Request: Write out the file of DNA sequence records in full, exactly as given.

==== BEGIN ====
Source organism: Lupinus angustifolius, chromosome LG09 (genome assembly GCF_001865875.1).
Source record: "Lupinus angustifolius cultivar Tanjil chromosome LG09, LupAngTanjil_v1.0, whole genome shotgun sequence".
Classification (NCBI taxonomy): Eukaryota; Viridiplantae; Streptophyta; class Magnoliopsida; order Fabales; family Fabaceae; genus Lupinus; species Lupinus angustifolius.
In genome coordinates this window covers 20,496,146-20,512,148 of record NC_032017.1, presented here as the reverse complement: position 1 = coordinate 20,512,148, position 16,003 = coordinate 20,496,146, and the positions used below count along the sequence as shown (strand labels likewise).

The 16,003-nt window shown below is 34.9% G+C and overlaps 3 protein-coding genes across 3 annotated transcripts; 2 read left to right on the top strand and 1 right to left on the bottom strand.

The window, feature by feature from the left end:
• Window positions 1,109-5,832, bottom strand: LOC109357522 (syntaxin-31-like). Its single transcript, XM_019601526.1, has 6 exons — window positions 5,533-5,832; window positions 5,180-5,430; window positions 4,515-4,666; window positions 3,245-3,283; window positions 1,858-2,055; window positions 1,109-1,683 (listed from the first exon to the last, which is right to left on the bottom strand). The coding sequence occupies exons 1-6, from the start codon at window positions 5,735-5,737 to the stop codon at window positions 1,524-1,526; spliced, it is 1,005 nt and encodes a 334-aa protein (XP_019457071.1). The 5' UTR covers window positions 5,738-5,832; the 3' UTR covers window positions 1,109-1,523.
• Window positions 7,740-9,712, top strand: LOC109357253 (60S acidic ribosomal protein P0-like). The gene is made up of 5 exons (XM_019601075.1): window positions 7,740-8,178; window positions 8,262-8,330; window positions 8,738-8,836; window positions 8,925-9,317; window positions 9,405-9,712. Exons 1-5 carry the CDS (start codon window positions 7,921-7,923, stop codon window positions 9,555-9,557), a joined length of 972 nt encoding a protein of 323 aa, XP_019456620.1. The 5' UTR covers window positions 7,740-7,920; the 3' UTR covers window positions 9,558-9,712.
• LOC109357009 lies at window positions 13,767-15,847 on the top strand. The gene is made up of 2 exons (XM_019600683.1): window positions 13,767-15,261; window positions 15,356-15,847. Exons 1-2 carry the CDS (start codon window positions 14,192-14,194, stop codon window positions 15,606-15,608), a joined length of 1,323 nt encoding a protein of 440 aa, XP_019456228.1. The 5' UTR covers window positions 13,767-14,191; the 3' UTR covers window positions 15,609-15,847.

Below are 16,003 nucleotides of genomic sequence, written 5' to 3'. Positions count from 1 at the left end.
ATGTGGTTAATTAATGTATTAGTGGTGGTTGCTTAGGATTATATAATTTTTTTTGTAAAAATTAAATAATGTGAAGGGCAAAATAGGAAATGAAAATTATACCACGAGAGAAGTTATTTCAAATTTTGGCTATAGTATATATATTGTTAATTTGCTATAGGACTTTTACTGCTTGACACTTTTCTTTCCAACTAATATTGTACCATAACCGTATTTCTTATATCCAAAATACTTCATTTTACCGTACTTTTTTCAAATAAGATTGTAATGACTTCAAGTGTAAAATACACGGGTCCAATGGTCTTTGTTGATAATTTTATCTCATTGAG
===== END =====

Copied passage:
Source organism: Lupinus angustifolius, chromosome LG09 (genome assembly GCF_001865875.1).
Source record: "Lupinus angustifolius cultivar Tanjil chromosome LG09, LupAngTanjil_v1.0, whole genome shotgun sequence".
Classification (NCBI taxonomy): Eukaryota; Viridiplantae; Streptophyta; class Magnoliopsida; order Fabales; family Fabaceae; genus Lupinus; species Lupinus angustifolius.
In genome coordinates this window covers 20,496,146-20,512,148 of record NC_032017.1, presented here as the reverse complement: position 1 = coordinate 20,512,148, position 16,003 = coordinate 20,496,146, and the positions used below count along the sequence as shown (strand labels likewise).

The 16,003-nt window shown below is 34.9% G+C and overlaps 3 protein-coding genes across 3 annotated transcripts; 2 read left to right on the top strand and 1 right to left on the bottom strand.

The window, feature by feature from the left end:
• Window positions 1,109-5,832, bottom strand: LOC109357522 (syntaxin-31-like). Its single transcript, XM_019601526.1, has 6 exons — window positions 5,533-5,832; window positions 5,180-5,430; window positions 4,515-4,666; window positions 3,245-3,283; window positions 1,858-2,055; window positions 1,109-1,683 (listed from the first exon to the last, which is right to left on the bottom strand). The coding sequence occupies exons 1-6, from the start codon at window positions 5,735-5,737 to the stop codon at window positions 1,524-1,526; spliced, it is 1,005 nt and encodes a 334-aa protein (XP_019457071.1). The 5' UTR covers window positions 5,738-5,832; the 3' UTR covers window positions 1,109-1,523.
• Window positions 7,740-9,712, top strand: LOC109357253 (60S acidic ribosomal protein P0-like). The gene is made up of 5 exons (XM_019601075.1): window positions 7,740-8,178; window positions 8,262-8,330; window positions 8,738-8,836; window positions 8,925-9,317; window positions 9,405-9,712. Exons 1-5 carry the CDS (start codon window positions 7,921-7,923, stop codon window positions 9,555-9,557), a joined length of 972 nt encoding a protein of 323 aa, XP_019456620.1. The 5' UTR covers window positions 7,740-7,920; the 3' UTR covers window positions 9,558-9,712.
• LOC109357009 lies at window positions 13,767-15,847 on the top strand. The gene is made up of 2 exons (XM_019600683.1): window positions 13,767-15,261; window positions 15,356-15,847. Exons 1-2 carry the CDS (start codon window positions 14,192-14,194, stop codon window positions 15,606-15,608), a joined length of 1,323 nt encoding a protein of 440 aa, XP_019456228.1. The 5' UTR covers window positions 13,767-14,191; the 3' UTR covers window positions 15,609-15,847.

Below are 16,003 nucleotides of genomic sequence, written 5' to 3'. Positions count from 1 at the left end.
ATGTGGTTAATTAATGTATTAGTGGTGGTTGCTTAGGATTATATAATTTTTTTTGTAAAAATTAAATAATGTGAAGGGCAAAATAGGAAATGAAAATTATACCACGAGAGAAGTTATTTCAAATTTTGGCTATAGTATATATATTGTTAATTTGCTATAGGACTTTTACTGCTTGACACTTTTCTTTCCAACTAATATTGTACCATAACCGTATTTCTTATATCCAAAATACTTCATTTTACCGTACTTTTTTCAAATAAGATTGTAATGACTTCAAGTGTAAAATACACGGGTCCAATGGTCTTTGTTGATAATTTTATCTCATTGAG